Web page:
Tough Stuff: My girlfriend and I had a long awaited evening out last night. We went to see the movie “Buck,” a documentary produced and directed by Cindy Meehl, which captures the pain and beauty of the man who inspired the book and film, “The Horse Whisperer.” As Ms. Meehl lives in our town and I have admired her both as a dedicated horsewoman and artist, I was eager to share the movie with our daughter, who loves local links of any kind where real people whom we know are connected to something artistic. But alas, she turned me down twice. So off I went with my pal.
The Tear: Buck Brannaman is an alluring character on so many levels, which I leave the movie critics to describe. As anyone who sees this movie will report, there is a passage where an unruly and dangerous “stud” horse, honey-blond and bound for trouble, enters the arena to be coaxed out of its primitive fearfulness and aggression into a workable regular usable horse. His owner relates a heartbreaking tale of its birth, deprived of oxygen for perhaps it was 8 or 9 minutes, as well as left motherless. The owner further abandons the poor stallion when she breaks her back in two places and cannot provide the training the colt needs to grow up “normal.” There is a parallel tale here which Buck underscores with blunt honesty: clearly the horse is a symptom of the owner’s dysfunction. But what pulled at me most of all followed the horse’s attack on Brannaman’s trainer, ripping a hole in his skull requiring stitches. Failing this last ditch effort the horse would be destroyed, perhaps euthanized is the better word. Specific details were not provided but the horse was loaded onto the trailer, the crowd sunk in despair and even anger at the owner whose terrible judgment (she keeps 18 stud horses, which is an outrageous amount of dangerous and unnecessary horse power, has been bitten badly by this horse, and who knows how she broke her back) seemed to have doomed this exquisite animal from birth.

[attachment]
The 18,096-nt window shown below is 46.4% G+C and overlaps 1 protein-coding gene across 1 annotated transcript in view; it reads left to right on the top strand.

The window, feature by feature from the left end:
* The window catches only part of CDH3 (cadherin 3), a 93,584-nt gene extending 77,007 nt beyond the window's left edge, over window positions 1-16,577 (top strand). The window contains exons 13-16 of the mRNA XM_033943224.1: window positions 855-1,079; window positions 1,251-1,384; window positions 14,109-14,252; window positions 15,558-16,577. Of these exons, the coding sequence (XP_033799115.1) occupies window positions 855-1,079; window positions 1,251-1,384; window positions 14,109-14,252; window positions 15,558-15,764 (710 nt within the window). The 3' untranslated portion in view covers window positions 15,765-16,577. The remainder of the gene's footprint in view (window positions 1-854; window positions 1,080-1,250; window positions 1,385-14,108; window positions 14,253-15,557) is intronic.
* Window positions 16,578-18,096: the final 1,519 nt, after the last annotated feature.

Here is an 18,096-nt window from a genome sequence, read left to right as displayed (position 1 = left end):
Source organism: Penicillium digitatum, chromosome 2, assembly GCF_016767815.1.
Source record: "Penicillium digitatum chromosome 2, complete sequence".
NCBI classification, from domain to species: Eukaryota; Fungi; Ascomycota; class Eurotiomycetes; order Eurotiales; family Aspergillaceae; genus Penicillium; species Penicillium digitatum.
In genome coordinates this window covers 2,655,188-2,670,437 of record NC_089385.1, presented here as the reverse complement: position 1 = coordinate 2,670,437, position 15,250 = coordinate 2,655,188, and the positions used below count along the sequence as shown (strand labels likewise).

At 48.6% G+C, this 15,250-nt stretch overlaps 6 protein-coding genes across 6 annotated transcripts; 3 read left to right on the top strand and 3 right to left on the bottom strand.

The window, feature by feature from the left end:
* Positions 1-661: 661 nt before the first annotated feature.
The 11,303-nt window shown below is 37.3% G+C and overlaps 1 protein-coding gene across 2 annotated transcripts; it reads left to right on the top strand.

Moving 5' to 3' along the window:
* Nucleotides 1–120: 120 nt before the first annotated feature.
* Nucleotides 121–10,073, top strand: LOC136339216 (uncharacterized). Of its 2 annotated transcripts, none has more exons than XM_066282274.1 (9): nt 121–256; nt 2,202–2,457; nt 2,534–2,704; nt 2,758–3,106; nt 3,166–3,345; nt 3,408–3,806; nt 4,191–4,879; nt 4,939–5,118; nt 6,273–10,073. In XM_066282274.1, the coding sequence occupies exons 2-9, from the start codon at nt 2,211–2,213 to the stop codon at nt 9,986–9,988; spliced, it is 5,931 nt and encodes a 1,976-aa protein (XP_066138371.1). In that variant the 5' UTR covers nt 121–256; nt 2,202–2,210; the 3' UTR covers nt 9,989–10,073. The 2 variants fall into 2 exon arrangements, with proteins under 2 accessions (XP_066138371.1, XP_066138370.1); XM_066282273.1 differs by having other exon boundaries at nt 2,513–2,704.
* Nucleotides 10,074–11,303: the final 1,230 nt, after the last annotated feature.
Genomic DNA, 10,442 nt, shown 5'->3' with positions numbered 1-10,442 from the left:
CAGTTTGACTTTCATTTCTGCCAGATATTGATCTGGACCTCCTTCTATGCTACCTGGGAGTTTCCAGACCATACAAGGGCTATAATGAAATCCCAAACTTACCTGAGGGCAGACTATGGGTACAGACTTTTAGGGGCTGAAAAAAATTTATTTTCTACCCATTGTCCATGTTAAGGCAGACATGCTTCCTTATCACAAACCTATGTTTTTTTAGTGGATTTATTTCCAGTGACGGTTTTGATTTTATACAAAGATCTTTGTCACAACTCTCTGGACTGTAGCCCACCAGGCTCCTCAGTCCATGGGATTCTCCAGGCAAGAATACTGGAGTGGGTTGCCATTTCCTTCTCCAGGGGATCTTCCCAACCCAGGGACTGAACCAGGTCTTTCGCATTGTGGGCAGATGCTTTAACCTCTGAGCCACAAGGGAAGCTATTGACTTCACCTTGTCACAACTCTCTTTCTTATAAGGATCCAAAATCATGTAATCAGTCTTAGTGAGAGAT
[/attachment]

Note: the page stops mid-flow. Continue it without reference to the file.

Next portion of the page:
Points Against Them: Brannaman made it clear. He summarized his take on the tragedy, which I am crudely paraphrasing here. The horse was born with points against him: some brain damage along the lines of a learning disabled child; and the loss of the nurtured teaching of his mom. But, he said, as with the disabled, if he were reared with the resources he needed, he could have been a nice, usable member of the horse community. Instead, this happened. Well, guess what. I don’t think there is a mother of a special needs child who at that moment wouldn’t have gone deep inside to that buried place of guilt, groaning in silent pain. Later my girlfriend asked me what triggered my tears. I didn’t know that they were obvious but she is attentive and kind. Though the story is not the same, it is the same. Our disabled children often do get the resources. That’s the “not the same” part. But nothing erases the “what went wrong and when and the sadness that something did.”
Buck Revisited: If our daughter wants to see the movie with me, I would love that. She and her brother are the people who brought me into the horsey world. She is the one who has kept me there. And with many things that my children are drawn too, I benefit and grow from sharing in those worlds. That’s the good part of all this.
©Jill Edelman, M.S.W., L.C.S.W. 2011